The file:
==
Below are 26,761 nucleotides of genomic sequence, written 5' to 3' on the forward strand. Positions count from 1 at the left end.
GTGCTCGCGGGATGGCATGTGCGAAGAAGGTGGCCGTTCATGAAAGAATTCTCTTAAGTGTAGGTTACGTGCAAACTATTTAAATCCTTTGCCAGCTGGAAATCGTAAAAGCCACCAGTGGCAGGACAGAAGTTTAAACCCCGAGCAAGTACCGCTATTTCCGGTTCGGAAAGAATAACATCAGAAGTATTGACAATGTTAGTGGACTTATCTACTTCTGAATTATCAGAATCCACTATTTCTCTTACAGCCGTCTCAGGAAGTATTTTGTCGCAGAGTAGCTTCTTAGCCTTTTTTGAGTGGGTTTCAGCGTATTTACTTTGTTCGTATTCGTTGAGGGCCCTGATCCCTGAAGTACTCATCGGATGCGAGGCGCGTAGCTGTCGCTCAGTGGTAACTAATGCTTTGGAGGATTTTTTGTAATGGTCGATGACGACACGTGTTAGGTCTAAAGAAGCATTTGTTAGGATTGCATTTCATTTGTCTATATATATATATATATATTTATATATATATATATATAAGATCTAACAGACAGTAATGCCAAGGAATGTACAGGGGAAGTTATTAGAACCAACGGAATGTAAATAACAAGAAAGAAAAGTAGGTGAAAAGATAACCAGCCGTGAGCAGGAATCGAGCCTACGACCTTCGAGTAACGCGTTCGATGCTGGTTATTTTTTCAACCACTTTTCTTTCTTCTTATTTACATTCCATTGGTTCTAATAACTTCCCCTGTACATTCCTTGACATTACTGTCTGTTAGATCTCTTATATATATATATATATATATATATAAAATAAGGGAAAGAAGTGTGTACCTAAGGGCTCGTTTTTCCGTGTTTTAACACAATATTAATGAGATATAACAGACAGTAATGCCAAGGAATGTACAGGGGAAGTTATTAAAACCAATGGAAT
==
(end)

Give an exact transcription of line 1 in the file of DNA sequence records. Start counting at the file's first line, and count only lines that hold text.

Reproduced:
Below are 26,761 nucleotides of genomic sequence, written 5' to 3' on the forward strand. Positions count from 1 at the left end.